After 21 months of work, the MIT DARPA Robotics Challenge Team is now at a NASCAR stadium in Florida to compete in the Challenge's "Trials": eight tasks involving walking, climbing and handling tools and other objects. Of the 150-odd teams that launched in spring 2012, 17 remain in the pool; of these, eight will advance to a third round of funding and a spot in the December 2014 Finals.
The Trials will be webcast. MIT will field its robot on Friday at 8 a.m., 10 a.m., 11 a.m., 1 p.m., and 3 p.m.; on Saturday at 8 a.m., 10:30 a.m., and 1:45 p.m., and if necessary during make-up slots late in the afternoon on each day.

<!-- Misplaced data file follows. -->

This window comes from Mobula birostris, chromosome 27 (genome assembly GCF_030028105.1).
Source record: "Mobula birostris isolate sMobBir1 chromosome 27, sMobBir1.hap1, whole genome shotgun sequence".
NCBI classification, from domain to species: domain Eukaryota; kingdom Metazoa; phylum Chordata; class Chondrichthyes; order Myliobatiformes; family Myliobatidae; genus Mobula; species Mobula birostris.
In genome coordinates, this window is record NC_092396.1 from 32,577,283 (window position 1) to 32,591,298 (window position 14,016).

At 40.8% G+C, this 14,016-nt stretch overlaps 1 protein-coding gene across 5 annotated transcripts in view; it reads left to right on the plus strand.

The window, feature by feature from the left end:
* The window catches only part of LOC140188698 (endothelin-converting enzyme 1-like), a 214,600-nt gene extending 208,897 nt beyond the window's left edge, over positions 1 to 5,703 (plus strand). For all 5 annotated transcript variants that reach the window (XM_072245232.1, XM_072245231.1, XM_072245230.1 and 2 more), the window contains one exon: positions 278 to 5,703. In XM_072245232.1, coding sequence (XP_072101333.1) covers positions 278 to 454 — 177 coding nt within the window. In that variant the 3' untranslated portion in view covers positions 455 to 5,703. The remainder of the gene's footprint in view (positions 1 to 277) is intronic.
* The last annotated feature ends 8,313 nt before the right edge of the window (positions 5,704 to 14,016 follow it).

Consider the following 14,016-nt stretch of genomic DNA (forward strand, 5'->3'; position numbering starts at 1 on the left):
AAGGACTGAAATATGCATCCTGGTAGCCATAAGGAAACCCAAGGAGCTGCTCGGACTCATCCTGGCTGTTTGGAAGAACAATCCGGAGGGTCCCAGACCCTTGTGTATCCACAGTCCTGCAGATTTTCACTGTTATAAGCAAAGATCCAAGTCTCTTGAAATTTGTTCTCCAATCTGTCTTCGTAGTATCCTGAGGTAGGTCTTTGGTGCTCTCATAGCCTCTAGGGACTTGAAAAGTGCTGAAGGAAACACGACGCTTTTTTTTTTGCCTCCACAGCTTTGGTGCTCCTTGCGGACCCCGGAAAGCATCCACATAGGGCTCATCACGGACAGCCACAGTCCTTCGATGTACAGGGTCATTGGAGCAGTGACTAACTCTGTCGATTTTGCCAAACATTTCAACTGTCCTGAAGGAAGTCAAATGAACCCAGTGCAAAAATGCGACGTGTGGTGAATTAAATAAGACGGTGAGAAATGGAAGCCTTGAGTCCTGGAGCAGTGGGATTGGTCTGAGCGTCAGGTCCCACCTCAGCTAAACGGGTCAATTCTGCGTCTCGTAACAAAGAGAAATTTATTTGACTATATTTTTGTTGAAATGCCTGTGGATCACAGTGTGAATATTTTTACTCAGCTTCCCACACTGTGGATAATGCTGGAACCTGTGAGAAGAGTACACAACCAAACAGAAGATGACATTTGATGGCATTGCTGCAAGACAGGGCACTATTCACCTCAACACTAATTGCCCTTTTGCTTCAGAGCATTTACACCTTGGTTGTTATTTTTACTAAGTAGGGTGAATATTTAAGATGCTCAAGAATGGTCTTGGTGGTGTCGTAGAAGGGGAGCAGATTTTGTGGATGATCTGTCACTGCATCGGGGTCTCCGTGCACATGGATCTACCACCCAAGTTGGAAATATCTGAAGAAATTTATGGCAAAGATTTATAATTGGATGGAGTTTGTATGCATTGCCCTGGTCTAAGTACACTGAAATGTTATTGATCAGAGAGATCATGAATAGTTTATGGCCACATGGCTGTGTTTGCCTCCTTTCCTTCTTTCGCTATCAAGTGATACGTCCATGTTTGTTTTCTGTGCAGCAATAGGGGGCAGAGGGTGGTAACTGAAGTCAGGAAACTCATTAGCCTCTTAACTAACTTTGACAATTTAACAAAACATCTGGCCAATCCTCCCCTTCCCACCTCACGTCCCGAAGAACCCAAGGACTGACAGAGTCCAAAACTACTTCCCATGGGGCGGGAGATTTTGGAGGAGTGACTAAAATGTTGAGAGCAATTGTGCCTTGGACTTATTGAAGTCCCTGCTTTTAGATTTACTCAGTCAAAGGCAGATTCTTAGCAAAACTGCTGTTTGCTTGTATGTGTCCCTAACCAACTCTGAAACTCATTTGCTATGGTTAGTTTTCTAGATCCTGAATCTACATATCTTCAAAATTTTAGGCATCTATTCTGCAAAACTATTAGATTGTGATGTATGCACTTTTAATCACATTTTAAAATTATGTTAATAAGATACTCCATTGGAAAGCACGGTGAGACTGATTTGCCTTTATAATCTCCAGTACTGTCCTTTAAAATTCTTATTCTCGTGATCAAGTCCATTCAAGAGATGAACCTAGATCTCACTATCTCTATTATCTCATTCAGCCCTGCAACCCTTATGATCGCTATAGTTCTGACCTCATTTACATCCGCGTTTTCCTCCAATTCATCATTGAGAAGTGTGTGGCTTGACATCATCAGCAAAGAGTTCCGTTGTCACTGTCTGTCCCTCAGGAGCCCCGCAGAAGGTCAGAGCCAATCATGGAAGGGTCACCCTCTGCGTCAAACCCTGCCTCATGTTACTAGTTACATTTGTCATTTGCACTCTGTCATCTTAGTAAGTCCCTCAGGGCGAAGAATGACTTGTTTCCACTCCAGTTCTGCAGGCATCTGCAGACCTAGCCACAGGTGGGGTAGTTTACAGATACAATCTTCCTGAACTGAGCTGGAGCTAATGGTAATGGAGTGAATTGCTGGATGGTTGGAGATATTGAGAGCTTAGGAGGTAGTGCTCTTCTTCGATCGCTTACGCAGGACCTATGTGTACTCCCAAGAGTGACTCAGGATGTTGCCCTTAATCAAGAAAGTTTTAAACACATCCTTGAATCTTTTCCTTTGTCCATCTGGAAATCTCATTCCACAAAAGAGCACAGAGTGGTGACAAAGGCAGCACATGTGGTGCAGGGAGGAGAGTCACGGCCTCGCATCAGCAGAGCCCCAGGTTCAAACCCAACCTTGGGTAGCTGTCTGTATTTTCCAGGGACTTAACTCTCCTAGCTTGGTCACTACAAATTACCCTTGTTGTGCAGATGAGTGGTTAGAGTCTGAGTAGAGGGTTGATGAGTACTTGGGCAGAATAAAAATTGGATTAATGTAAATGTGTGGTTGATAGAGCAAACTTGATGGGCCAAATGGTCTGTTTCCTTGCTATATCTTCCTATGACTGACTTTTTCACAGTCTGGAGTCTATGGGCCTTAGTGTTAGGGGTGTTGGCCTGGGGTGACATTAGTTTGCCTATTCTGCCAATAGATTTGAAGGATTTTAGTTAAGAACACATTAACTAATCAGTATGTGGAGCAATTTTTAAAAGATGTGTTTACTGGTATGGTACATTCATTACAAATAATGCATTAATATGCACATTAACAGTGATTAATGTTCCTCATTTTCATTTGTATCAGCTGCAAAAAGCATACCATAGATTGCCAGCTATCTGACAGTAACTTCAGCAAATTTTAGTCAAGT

The MIT team draws members from many parts of MIT, including the departments of Electrical Engineering and Computer Science, Mechanical Engineering, and Aeronautics and Astronautics, and the Center for Ocean Engineering.
The DARPA Robotics Challenge is motivated by disasters such as the Fukushima Daiichi hydrogen explosion and the Deepwater Horizon underwater oil spill. The key goal is to develop a dexterous mobile robot that can move through and within disaster zones and perform useful tasks, with minimal guidance from remote human operators.